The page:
Well, here we are at the end of the first quarter. It’s only been 3 months but it feels like a lifetime.
This quarter was all the big picture.
- Hook versus climax
- Plot arc
- Character arcs
- Mapping tension
- Voice, tone and language
By now you should have completed the read-through of the revision project to develop and understanding of the weak and strong points of your story. You should have re-plotted where you need to, to bring the loose first draft into a coherent story. You should have scrutinized your characters’ journeys to make sure that they get where they are going, and that you only have as many characters as your need. You should have examined your plot for the up and down beats that develop tension, and made sure the tension rises from the beginning to the middle to the end. You should have firmed up the voice of your work so you can be consistent all the way through.
For your first draft project, you should have either a developed plot to write, or be well into the draft if you are a pantser.
My personal journey through this first quarter was full of ups and downs. After the initial read-through of the revision project, I scrapped the lot and started again. It took me another 40,000 words of writing the second draft before I realised this story was never going to be what I needed it to be. So I put it to bed.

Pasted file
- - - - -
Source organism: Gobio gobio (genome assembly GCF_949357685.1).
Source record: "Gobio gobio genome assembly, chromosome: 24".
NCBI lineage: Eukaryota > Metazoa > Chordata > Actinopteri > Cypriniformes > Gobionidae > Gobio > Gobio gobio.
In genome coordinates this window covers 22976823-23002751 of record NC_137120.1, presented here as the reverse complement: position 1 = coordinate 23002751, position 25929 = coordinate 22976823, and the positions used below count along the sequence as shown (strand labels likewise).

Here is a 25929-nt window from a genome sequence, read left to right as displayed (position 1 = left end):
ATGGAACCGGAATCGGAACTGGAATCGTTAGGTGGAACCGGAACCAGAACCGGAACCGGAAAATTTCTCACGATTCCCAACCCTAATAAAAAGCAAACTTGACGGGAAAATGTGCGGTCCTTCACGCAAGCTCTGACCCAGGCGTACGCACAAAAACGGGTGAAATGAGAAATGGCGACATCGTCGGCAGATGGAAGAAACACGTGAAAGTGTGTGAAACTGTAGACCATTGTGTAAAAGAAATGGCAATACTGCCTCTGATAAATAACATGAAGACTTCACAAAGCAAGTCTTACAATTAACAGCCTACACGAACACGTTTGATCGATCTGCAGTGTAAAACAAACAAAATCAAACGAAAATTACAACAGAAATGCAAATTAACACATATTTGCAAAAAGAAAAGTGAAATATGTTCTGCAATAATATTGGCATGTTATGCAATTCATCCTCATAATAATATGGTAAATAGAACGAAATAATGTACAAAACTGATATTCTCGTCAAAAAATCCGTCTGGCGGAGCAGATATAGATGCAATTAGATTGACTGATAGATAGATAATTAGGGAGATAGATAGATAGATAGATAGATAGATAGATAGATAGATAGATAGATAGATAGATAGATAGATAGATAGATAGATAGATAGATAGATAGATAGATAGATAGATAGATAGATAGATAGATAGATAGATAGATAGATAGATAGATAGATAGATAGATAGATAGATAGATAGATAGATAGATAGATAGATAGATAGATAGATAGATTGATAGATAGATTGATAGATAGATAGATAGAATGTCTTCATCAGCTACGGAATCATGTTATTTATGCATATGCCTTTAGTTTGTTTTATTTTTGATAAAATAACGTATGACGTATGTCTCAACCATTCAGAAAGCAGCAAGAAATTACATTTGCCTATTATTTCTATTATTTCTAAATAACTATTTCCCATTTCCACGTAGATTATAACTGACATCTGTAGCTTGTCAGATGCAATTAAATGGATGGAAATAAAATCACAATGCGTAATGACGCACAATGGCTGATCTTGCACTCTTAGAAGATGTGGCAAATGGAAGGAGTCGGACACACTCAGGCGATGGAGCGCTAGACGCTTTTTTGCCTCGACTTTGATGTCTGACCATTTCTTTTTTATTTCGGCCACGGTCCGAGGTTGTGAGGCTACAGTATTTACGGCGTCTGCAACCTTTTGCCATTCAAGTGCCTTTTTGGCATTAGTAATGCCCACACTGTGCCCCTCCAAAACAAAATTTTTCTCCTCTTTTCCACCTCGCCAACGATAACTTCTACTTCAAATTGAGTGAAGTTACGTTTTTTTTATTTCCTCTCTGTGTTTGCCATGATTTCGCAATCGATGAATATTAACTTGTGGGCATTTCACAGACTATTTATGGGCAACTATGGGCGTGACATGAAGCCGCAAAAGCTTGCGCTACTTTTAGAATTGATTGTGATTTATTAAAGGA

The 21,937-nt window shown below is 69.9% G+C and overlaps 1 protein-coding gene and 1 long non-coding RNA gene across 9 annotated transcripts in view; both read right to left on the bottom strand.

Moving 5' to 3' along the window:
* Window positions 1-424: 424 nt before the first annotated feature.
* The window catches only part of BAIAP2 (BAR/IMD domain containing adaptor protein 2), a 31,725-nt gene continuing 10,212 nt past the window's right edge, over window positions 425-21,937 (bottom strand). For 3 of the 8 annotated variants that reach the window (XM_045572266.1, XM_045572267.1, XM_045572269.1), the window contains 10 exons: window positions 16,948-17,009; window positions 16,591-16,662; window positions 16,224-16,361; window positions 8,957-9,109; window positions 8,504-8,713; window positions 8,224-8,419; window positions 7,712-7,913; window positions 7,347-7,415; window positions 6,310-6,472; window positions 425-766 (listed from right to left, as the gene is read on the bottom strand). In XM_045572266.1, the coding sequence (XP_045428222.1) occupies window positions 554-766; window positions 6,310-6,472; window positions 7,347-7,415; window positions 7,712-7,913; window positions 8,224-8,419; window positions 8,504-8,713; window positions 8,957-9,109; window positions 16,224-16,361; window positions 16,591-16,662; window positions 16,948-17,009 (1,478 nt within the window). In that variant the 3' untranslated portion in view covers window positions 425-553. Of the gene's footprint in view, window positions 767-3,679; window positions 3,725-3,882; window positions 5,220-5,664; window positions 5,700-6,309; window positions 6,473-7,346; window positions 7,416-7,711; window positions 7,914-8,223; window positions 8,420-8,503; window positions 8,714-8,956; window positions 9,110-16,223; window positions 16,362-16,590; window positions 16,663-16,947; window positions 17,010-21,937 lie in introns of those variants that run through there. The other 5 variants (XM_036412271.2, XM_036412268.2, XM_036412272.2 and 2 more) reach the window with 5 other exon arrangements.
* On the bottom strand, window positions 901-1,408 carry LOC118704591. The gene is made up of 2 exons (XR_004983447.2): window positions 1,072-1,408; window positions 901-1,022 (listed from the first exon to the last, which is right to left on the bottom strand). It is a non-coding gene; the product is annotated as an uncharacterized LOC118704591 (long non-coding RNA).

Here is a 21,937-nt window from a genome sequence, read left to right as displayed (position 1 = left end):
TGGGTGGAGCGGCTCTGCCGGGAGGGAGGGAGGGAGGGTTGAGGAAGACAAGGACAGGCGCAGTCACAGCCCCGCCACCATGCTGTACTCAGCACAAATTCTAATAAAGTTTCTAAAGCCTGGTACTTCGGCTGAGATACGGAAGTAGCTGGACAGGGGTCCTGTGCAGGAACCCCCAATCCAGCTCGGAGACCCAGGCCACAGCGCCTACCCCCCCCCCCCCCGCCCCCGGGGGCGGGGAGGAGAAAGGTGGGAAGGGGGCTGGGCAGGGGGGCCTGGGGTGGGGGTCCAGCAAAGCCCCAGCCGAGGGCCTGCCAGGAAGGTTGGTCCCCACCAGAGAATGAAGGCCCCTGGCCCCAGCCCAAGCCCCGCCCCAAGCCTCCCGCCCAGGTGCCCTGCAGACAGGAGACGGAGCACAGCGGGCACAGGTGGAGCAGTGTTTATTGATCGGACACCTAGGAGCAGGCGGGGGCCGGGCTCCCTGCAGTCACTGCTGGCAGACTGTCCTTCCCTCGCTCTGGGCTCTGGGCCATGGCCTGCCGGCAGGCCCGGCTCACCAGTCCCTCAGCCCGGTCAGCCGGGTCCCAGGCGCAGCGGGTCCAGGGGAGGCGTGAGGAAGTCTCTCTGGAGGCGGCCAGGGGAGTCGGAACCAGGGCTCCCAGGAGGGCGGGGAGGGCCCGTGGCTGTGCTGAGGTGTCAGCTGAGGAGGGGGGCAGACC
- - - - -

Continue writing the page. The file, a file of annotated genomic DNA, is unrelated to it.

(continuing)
In the meantime I started revising another project and plotting for 2 more. So while I am behind on the first draft project, I am up to speed on the second revision project.
April 1st brings us into quarter 2.
Second quarter is all about the chapters, zooming in to make sure that each section of your book develops the story, advances the plot and illustrates character development. You’ll be looking at flow and movement and making sure each chapter strengthens the work and moves the story forward. For each chapter you’ll be looking at:
- Hook to climax – chapter
- Rising tension
- Character development
Now that you have your big picture and your story and character arcs, you need to start looking at chapters (or scenes) and making sure that each one strengthens your story as a whole. You should have already discarded the weak scenes in quarter 1. Look at each chapter and the events, and how they contribute to the story as a whole. You will be writing a lot of new words in this quarter as you manipulate your scenes and chapters to bring them into line with your overall plan. But remember, don’t worry too much about the prose at this stage, because it can still change. We’re still looking at the big picture, we’ve just zoomed in a degree.
In the comments (or on your blog) let us know how you are going, and how you feel about tackling the next stage.